Some compounds are created on the spot to fulfill a specific need (on-the-spot creations). Permanent compounds began as improvised compounds but became so widely accepted they are now included in the dictionary as permanent compounds.

Examples of temporary compounds that have made the transition to permanent compounds are:

  • know-it-all
  • heart-stopping
  • free-for-all
  • down-at-the-heel

Context determines whether or not to hyphenate.  Ask yourself, “How will the words be interpreted by the reader if I don’t hyphenate?”

Wikipedia offers the following examples:

Man-eating shark (as opposed to man eating shark, which could be interpreted as a man eating the meat of a shark)

Wild-goose chase (as opposed to wild goose chase, which could be interpreted as a goose chase that is wild)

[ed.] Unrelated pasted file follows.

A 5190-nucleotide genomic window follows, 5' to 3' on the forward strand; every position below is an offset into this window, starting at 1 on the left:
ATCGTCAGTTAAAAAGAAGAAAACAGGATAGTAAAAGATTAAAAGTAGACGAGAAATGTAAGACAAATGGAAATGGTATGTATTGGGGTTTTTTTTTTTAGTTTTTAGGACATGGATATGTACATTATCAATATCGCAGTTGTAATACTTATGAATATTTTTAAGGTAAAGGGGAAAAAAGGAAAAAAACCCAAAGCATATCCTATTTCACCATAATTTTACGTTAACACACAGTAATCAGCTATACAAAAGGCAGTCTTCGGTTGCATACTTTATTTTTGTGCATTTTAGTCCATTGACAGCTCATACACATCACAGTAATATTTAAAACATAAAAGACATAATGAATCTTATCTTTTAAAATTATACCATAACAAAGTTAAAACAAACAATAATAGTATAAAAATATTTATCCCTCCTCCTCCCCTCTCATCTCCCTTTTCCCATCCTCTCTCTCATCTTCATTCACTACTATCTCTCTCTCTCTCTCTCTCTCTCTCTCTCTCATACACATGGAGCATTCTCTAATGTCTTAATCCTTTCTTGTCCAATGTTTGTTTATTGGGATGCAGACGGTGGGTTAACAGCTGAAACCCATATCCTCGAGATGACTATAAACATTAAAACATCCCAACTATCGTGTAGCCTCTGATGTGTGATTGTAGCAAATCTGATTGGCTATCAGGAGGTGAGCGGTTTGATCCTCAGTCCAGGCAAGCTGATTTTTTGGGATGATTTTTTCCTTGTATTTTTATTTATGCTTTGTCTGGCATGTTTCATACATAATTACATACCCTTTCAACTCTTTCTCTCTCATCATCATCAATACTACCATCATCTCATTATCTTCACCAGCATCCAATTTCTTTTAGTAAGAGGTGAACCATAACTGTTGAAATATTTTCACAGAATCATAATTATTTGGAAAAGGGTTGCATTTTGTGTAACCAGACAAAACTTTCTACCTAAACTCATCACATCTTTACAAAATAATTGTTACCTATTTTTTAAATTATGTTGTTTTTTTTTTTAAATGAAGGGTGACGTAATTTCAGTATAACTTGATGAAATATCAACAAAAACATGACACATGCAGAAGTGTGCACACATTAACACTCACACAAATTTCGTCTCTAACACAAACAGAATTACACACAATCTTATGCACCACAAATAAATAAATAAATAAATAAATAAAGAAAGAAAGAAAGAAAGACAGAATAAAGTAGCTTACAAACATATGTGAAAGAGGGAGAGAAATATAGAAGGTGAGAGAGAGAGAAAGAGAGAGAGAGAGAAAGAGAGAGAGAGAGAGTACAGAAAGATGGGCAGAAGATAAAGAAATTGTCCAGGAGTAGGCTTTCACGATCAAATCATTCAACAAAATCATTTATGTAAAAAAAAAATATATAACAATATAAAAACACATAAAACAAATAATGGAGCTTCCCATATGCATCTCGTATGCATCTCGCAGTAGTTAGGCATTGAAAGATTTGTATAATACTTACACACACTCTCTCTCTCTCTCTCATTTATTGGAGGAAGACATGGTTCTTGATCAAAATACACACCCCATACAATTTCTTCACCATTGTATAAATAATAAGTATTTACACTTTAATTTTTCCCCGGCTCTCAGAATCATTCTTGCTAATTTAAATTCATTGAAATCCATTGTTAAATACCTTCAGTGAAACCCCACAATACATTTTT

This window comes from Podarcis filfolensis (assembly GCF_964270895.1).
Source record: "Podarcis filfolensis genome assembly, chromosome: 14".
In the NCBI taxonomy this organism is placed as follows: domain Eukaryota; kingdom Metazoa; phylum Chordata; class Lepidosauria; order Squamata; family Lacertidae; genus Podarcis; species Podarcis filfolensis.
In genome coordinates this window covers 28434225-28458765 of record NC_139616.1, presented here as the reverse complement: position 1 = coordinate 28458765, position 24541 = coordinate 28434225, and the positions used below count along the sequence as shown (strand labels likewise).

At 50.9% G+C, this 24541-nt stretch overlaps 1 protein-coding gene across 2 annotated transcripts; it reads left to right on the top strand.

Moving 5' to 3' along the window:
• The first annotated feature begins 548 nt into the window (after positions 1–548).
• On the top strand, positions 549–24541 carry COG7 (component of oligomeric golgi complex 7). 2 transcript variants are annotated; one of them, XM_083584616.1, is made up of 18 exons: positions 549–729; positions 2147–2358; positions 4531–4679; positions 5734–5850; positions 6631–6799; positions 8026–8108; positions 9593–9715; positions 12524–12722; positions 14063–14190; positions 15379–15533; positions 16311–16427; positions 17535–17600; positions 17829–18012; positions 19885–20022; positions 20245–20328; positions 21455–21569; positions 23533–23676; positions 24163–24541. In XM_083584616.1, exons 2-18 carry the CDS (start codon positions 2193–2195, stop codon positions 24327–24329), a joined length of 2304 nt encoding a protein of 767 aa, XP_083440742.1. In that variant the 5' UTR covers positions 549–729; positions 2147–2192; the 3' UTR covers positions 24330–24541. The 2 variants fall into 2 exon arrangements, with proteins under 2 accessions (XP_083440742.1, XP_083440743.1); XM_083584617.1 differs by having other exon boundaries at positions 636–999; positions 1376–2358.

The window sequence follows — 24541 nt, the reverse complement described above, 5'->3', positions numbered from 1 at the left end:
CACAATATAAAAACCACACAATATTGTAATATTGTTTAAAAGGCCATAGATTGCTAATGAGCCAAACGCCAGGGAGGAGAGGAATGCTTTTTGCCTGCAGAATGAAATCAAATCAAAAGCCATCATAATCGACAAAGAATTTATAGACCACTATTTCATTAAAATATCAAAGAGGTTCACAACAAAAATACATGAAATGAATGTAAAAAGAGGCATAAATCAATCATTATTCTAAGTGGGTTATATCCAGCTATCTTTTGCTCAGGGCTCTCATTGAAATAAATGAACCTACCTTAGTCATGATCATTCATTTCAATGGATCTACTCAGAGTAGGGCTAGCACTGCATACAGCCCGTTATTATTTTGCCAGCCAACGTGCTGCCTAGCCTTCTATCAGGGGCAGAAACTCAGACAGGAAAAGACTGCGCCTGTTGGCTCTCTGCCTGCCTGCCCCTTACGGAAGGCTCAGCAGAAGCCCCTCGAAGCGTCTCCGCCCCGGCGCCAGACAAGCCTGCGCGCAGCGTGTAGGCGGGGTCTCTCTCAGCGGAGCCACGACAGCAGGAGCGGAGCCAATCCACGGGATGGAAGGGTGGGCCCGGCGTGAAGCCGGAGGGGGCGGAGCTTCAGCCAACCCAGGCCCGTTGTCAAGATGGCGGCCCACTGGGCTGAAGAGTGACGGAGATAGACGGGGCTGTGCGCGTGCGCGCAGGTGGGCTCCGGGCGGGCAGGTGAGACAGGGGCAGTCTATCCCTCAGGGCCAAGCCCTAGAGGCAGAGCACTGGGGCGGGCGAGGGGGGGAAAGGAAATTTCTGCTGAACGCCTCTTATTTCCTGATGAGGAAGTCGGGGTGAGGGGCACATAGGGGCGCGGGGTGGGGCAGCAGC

Long-term contract (as opposed to long term contract, which could be interpreted as a long contract about a term)

Zero-liability protection (as opposed to zero liability protection, which could be interpreted as there being no liability protection).

Overuse of em dashes and hyphens is a characteristic of lazy writing habits. We are in a hurry to get the story down, and we use the em dash to connect clauses that would be better if left to stand alone, and we hyphenate compound words that don’t require a hyphen.

I see these habits in my work and am forcing myself to be more creative. The em dash has a proper place in my work, but it can work its way into every paragraph. It is like an exclamation point. If I want my em dash to really emphasize a point, I have to only use it when nothing else will have the desired effect.

Only by seeing our work through a critical eye can we grow as authors. By writing every day and striving for growth, the quality of our work improves. Our beta readers will notice this growth and thank us for it.